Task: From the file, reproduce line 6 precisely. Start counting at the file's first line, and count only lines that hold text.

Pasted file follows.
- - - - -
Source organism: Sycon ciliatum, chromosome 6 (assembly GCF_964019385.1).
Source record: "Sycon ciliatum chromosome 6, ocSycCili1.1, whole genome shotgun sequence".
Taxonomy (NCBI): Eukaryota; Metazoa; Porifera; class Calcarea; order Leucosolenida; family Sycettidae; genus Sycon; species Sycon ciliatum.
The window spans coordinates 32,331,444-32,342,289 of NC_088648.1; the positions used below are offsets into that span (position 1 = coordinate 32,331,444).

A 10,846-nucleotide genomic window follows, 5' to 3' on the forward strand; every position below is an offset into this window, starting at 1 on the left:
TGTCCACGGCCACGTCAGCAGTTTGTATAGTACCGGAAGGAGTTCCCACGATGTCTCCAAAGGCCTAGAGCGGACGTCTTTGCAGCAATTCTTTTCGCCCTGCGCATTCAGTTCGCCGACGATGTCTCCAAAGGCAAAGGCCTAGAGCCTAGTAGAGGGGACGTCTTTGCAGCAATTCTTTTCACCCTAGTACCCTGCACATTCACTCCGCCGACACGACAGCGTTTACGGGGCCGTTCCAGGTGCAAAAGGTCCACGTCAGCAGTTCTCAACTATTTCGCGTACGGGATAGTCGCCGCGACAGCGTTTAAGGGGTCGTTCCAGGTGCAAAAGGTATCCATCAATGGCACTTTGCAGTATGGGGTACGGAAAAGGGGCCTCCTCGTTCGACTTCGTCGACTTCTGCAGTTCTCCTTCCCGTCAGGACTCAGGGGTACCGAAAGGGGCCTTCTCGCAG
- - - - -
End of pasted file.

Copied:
TGTCCACGGCCACGTCAGCAGTTTGTATAGTACCGGAAGGAGTTCCCACGATGTCTCCAAAGGCCTAGAGCGGACGTCTTTGCAGCAATTCTTTTCGCCCTGCGCATTCAGTTCGCCGACGATGTCTCCAAAGGCAAAGGCCTAGAGCCTAGTAGAGGGGACGTCTTTGCAGCAATTCTTTTCACCCTAGTACCCTGCACATTCACTCCGCCGACACGACAGCGTTTACGGGGCCGTTCCAGGTGCAAAAGGTCCACGTCAGCAGTTCTCAACTATTTCGCGTACGGGATAGTCGCCGCGACAGCGTTTAAGGGGTCGTTCCAGGTGCAAAAGGTATCCATCAATGGCACTTTGCAGTATGGGGTACGGAAAAGGGGCCTCCTCGTTCGACTTCGTCGACTTCTGCAGTTCTCCTTCCCGTCAGGACTCAGGGGTACCGAAAGGGGCCTTCTCGCAG